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good science and lisp->C case histories

    Date: Mon, 16 Oct 89 16:39:32 PDT
    From: lakin@csli.Stanford.EDU (Fred Lakin)
       Date: Mon, 16 Oct 89 17:18 EDT
       From: David A. Moon <Moon@STONY-BROOK.SCRC.Symbolics.COM>
	   Date: Mon, 16 Oct 89 10:44:10 PDT
	   From: lakin@csli.Stanford.EDU (Fred Lakin)
	   I am compiling case histories of large lisp programs that were
	   translated into C.

       To make this good science, you should try to separate the effects
       of rewriting in C from rewriting period.  For example, if a program
       was first written in Lisp, then rewritten in C, and got faster as
       a result, some of the speedup can be attributed to C, some might be
       attributable to faster hardware made accessible by the use of C, and
       some can be attributed to what one learns from rewriting a program.
       I doubt that any controlled experiments have been conducted where
       two teams competed to rewrite a program, one using Lisp and the other
       using C, but the results of such an experiment would certainly be

    I agree completely. Especially, controlling for the "second time you
    write a program effect" would be crucial. Your experiment sounds

    But on the other hand, until there is time and money to do good
    science, I thought it would be interesting to get a list of programs
    that were translated from lisp to C. Certainly one hears on the street
    that such translation is being done all the time (there are only two
    kinds of lisp applications, those already translated into C and those
    that are going to be, etc). So i wondered how much of this is actually
    going on. Of course, any *interpretation* of the cases should be
    subject to the caveats you mention above.

I know of two cases in our company.  One involved a program prototyped
on the Lispm and rewritten into Pascal by another party.  The Lisp
program print out was about 1/8 inch thick.  The Pascal printout was
about 3 inches thick.  I don't really know how much time was involved,
but it seems to me that it took about 3 months to figure out the
algorithm (and its a hairy one, so about 2 months was tied up in
refining some fine points, running test cases, etc.)  I vaguely remember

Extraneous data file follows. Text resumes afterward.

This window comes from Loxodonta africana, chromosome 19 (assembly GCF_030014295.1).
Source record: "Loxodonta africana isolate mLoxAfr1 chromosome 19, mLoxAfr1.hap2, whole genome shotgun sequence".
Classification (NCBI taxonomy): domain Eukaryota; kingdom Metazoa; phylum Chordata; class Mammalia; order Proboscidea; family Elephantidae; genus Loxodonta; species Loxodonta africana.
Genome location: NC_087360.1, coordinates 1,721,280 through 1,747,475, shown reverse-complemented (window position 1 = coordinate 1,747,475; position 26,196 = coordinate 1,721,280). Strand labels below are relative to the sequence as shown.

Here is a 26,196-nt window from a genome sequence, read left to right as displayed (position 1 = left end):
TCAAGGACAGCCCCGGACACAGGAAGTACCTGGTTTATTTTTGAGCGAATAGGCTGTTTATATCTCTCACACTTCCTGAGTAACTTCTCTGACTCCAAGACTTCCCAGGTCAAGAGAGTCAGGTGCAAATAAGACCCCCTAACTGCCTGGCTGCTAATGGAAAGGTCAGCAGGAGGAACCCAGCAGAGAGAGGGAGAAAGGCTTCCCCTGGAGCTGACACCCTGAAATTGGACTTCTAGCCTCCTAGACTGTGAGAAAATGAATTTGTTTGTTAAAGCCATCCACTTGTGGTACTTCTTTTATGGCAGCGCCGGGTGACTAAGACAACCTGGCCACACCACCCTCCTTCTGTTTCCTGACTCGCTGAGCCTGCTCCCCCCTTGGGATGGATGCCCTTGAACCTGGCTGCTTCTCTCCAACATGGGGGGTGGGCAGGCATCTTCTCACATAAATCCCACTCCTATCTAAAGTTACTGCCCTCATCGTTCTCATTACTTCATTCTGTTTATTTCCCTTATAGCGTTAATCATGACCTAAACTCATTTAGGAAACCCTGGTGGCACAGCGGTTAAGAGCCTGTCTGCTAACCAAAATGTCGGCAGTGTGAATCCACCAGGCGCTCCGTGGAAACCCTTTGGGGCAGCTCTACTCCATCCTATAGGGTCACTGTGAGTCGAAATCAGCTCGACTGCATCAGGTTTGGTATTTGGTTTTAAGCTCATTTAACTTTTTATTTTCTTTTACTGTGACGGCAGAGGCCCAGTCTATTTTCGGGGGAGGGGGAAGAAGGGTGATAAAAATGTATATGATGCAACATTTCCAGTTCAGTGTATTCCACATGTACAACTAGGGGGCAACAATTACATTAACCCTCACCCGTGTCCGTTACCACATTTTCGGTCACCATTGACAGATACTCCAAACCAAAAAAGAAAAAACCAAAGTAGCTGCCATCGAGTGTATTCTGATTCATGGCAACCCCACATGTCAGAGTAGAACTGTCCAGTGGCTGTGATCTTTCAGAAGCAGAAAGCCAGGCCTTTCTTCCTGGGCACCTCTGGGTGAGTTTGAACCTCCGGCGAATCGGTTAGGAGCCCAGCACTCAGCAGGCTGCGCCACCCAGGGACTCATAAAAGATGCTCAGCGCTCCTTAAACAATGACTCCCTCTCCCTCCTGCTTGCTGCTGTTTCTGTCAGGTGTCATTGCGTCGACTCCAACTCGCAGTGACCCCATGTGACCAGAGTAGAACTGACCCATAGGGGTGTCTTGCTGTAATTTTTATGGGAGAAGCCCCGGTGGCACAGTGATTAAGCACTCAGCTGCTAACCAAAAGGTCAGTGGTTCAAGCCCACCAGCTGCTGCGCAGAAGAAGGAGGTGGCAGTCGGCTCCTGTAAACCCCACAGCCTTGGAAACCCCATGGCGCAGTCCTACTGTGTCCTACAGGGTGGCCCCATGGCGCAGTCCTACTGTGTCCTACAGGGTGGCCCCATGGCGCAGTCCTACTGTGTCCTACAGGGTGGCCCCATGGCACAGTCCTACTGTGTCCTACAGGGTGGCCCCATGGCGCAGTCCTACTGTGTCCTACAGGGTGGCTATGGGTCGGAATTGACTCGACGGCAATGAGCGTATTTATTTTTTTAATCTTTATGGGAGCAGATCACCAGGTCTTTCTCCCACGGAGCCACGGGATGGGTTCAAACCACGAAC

that the Pascal port took about 6 months (and there were no algorithm
tricks to be figured out!)

Another case involves a language parser/database.  The original version
was written in Pascal and then rewritten 2 more times in Pascal until it
settled down.  The last writting involved 6 people for 4 months,
producing 20K lines of code.  In recent years, this system has been
rewritten in Lisp and about 10 times the number of features and
capabilities have been added (i.e. the equivalent of the old Pascal
program is about 2K lines of Lisp).  Total line count is about 20K lines
Lisp.  About 3 person years have been invested.

When I think about the tradeoffs between Lisp and other languages, it
tends to come down to the issue of how many lines of code a programmer
can write per day.  While there are wide ranges, the average is about 10
lines per day per programmer when working on reasonably large and
complicated programs.  This rate includes designing, implementing,
debugging, documenting, supporting, going to conferences, etc.  (By the
way, in my mind, 20K lines is not very complicated, 100K is.)

If you believe this (many would like to argue it, but its reasonably
accurate) then the fastest way to implement functionality in software is
to choose the highest level language possible.  My experience is that
one line of Lisp equals about 10 lines of Pascal, so there is an
inherent 10x productivity gain.

On the issue of Lisp performance, I have heard lots of grumbling about
Lisp application program performance.  However, our Lisp programmers
easily outpace the `C' programmers in productivity such that our users
prefer to approach the Lisp group for new capabilities, because they
will get much faster response in obtaining new software functionality.
It turns out that our internal need for specials (one time, throw away)
software is getting so large, that the amount of computer time involved
in running "slow" Lisp programs is inconsequential.

       Personally I believe that one ought to use C for what C is good for
       and Lisp for what Lisp is good for, and dispense with the religious